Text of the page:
LANAI CITY — With a high cost of living and a tiny economy of limited job prospects, survival on Lanai has never been easy.
But now that all major new construction has stopped and the island’s largest employer has laid off or furloughed 20 percent of its work force and cut hours for the employees that remain, more families have been pushed to the edge.
Struggling families are moving in together, signing up for government assistance and doing whatever they can to get by, said Lanai City resident Alton Aoki.
"I see the increase in people needing help," he said. "Now people’s unemployment insurance is starting to run out, so subsistence fishing and hunting are becoming a means of survival."
And many decide to leave the island. Residents estimate between 300 and 500 people have moved away over the past 18 months – more than 10 percent of the island’s population of 3,196, as recorded in the 2000 U.S. Census.
Tom Burke, owner of the Lanai Fitness Center, said membership at his gym, where dues cost only $13 a month, dropped last year from about 500 people to 300, mostly due to people leaving the island.
"We did get a bump this month – New Year’s resolutions," he said early in January.
Lt. Ernest Soares of the Maui Police Department Lanai Station said crime on the island had actually dropped since the recession hit, because of the number of people who had moved away.
And Alberta de Jetley of the Lanai Animal Rescue Center said her group’s shelter was now home to cats whose owners had left the island and couldn’t afford to take them.
"It’s sad," she said.
The official unemployment rate for Lanai was 8.7 percent in December, on par with unemployment on Maui.
But residents say the statistic significantly undercounts the devastating effect work force reductions have had on Lanai.
Of course, the unemployment rate does not count people who have left the island; it also excludes people who have given up looking for a job, lost a second job they depended on for income, or had their hours reduced.
"People are in survival mode. They’re worried about putting food on the table," said counselor Butch Gima. "Unlike other places, it’s not like there’s another game in town."
MAJOR INDUSTRIES DOWN
Driving the downturn has been a steep decline in visitors to the island and a near shutdown of major new construction.
Lanai received 61,334 visitors last year, a 24 percent decrease from 2008, according to the Hawaii Tourism Authority.
That was the second-biggest drop in tourism in the state, after Molokai, which saw a 29 percent decline. The next in line was Kauai, with a 10 percent drop in visitors for the year.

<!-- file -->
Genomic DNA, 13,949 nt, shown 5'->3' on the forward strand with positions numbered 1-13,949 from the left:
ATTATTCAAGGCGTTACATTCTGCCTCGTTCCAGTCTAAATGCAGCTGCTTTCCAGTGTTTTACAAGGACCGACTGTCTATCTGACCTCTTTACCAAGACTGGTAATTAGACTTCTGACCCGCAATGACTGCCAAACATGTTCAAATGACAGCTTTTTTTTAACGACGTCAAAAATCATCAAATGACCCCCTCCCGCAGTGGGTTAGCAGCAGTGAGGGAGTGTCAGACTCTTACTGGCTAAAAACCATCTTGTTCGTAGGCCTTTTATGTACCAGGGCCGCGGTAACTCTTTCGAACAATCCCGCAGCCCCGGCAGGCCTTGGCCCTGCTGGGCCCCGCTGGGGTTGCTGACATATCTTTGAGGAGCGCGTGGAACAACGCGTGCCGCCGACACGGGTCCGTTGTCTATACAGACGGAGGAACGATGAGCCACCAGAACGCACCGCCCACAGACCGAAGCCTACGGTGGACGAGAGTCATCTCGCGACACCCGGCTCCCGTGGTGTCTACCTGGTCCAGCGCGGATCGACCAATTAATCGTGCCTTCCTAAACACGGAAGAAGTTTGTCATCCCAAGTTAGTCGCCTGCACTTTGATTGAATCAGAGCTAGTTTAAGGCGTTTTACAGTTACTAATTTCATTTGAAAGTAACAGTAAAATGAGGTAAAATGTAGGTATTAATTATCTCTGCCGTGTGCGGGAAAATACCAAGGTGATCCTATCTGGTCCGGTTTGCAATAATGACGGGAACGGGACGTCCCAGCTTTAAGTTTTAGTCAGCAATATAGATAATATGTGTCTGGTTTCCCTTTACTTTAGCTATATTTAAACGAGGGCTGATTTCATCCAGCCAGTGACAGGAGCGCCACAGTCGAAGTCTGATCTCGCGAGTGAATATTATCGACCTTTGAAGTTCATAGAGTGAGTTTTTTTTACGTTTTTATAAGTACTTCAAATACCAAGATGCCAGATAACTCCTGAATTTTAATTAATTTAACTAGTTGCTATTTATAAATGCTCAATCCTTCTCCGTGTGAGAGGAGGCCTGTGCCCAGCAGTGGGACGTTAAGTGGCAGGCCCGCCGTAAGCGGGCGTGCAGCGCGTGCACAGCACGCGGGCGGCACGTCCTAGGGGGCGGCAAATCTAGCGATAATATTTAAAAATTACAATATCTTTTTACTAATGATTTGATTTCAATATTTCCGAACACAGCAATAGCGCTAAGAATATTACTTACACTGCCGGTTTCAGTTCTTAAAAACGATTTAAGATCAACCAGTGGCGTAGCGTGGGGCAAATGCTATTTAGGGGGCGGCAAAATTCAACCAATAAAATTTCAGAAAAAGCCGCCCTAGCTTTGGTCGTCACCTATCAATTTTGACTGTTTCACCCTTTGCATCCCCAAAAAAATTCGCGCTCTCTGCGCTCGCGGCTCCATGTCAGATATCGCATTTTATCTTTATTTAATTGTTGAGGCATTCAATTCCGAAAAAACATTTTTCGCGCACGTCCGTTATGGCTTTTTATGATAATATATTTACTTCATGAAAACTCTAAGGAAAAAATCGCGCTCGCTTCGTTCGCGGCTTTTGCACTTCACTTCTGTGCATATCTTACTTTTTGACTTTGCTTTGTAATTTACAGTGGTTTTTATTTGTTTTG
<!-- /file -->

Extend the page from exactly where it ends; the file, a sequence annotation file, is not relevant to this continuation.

Castle & Cooke President Harry Saunders said Lanai’s remoteness and its position as a high-luxury destination were two reasons it was being hit so hard by the downturn. The luxury visitor market has seen the greatest declines, he said, and many travelers are more reluctant than ever to pay the additional costs involved in getting to Lanai, which can be reached only by ferry or an interisland flight.
"Because the resort is the major employer, it has an impact on the whole island’s economy," he said.
Over the last 18 months, Castle & Cooke Resorts and the Four Seasons, which operates the Manele Bay Hotel and the Lodge at Koele, have reduced their combined work force by about 20 percent, including both layoffs and worker furloughs, Saunders estimated. For the workers who remain, the resort has cut hours by 10 to 15 percent across-the-board, he said.
Saunders said he believed that Lanai’s hotel occupancy has "hit the bottom," and that the resort had reduced its work force to a level that can now be sustained.
"If we’re flat, which is what we think for the next six months, I think we’re at the right point," he said. "If it deteriorates further, we may have to look at more layoffs or reduction in hours."
Room rates will be a lingering issue for the resort, he added. Like other Hawaii hotels, Manele and Koele have turned to deep discounting to help fill rooms, a strategy that’s had some success at drawing in the kamaaina market but that cuts into margins and makes it harder to bounce back to profitability.
"I think we’re going to see a little more as far as the rates go, giving up," he said.
The resort has also seen a big drop-off in group and corporate incentive travel, a market that traditionally allowed the hotels to charge higher room rates, subsidizing discounts for individual travelers, he said.
"That’s been slow coming back, and if you don’t have that base you don’t have that opportunity to bring your rates back up," he said.
Castle & Cooke Resorts has also shut down all of its new construction on Lanai, he noted.
The company had already built out the first phase of the Palms, a 16-unit resort condominium development at Manele, but put a second 18-unit phase on hold when sales "came to a screeching halt."
A Koele project, the Pines, had been planned for 20 units, but the company stopped construction after completing six. It also has suspended work on about a dozen empty lots planned for custom homes at Manele.
"Until we see some interest we’re probably not going to start any more custom homes," Saunders said. "We’ll build to order, but not to spec."